It’s Thursday, October 31.After today’s party-lines vote, the House is scheduled to begin a week-long recess. Friday night, the president will hold a rally in Mississippi. The Atlantic’s politics team will be watching.
232–196. GOP defections: 0. Now the more public phase of the impeachment process is about to begin.
Despite a few murmurs of dissent in the weeks leading up to Thursday’s vote, the House formalized next steps in the inquiry along party lines. In some ways, the final tally can be read as a win for the president, our politics writer Russell Berman argues:
Trump’s critics will dismiss the vote as a procedural affair, which is almost always a straight party-line vote in the House. But in other ways, this resolution—merely affirming an impeachment investigation, not judging any articles themselves—should have been the easiest for Republicans to go along with. Instead, lawmakers once again retreated to their corners of comfort. [Read the full story here.]
How Americans more broadly regard the impeachment inquiry is still fuzzy math, with some nationwide polls showing around 50 percent support and some swing-state surveys showing tighter margins.
But the president continues to struggle among women voters. Elaine Godfrey reports:
Given that women skew much more Democratic than men, it seems logical that they would align with the broader Democratic Party on removing Trump from office. But multiple national and state-level polls show that even independent and politically unaffiliated women are more supportive of the inquiry than their male counterparts. That these women in particular are backing the inquiry could be a bad sign for the president. [Read the full story—which goes beyond the few commonly cited polls—here.]
« ARGUMENT OF THE DAY »
(MARCIO JOSE SANCHEZ / AP)
10 months into her first term, Democratic representative Katie Hill of California resigned. The politics around the rapid crash of her career in Congress are alarming; the details revealed of her alleged transgressions humiliating, our contributing Quinta Jurecic argues:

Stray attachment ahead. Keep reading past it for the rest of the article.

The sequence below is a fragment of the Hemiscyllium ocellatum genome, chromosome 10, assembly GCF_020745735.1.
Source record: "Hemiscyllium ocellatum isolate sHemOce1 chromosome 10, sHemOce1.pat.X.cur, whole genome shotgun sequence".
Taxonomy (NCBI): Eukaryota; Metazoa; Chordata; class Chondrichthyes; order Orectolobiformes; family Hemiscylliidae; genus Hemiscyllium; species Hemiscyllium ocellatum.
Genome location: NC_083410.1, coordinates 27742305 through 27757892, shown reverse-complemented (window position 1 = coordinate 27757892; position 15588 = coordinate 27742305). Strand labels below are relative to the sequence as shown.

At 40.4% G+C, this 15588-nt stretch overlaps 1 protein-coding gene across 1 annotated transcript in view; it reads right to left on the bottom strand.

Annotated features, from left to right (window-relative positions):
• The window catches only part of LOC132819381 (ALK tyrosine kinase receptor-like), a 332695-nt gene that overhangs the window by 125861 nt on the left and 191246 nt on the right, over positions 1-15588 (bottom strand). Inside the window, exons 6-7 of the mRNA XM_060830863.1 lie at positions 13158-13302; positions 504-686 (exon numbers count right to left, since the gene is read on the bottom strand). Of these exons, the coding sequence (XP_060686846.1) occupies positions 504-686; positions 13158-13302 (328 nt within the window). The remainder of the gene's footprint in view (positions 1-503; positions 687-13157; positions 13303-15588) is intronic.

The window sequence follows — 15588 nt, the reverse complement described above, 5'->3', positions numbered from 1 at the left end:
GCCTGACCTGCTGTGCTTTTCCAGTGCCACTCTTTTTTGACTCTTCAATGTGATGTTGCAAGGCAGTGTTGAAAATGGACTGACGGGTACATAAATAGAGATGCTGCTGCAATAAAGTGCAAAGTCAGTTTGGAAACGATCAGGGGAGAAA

This is the first instance of which I am aware when a politically aligned publication has published an explicit photo of an opposition politician for apparent political gain. It’s both a sign of how ugly the political landscape could become and a reminder of how ugly, for the many ordinary people who have suffered this kind of abuse, the world already is. [Read the full argument here.]
¶ There’s been so much writing on the president’s evangelical advisers, so I was grateful for this story: It unpacks why certain Christian leaders who seem to have nothing in common might still politically align themselves, and looks at the heavy Pentecostal influence in Trump’s religious circles.
—Emma Green, who covers politics and religion for The Atlantic.
¶ This is one of the first stories I’ve seen on the struggle of being a Supreme Court reporter, since the contentious confirmation fight over Brett Kavanaugh last year.
—Saahil Desai, an editor on our politics desk
« BEFORE YOU GO »
(JACQUELYN MARTIN / AP)
Elaina Plott, one of our White House reporters, found herself deep in the middle of a Trumpworld celebration in Manheim, Pennsylvania this week.
In the cavernous space, all is silent save for one small room upstairs, where a hundred or so people, outfitted in bright-orange hats with jack-o’-lantern faces and the words Keep America Great, are singing “Happy Birthday” to one Ivanka Trump.
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Today’s edition of our daily newsletter of political ideas and arguments was written by Shan Wang, with help from Saahil Desai.
Comments, questions, or even reading recommendations for us? Reply directly to this newsletter, or email email@example.com. See you tomorrow.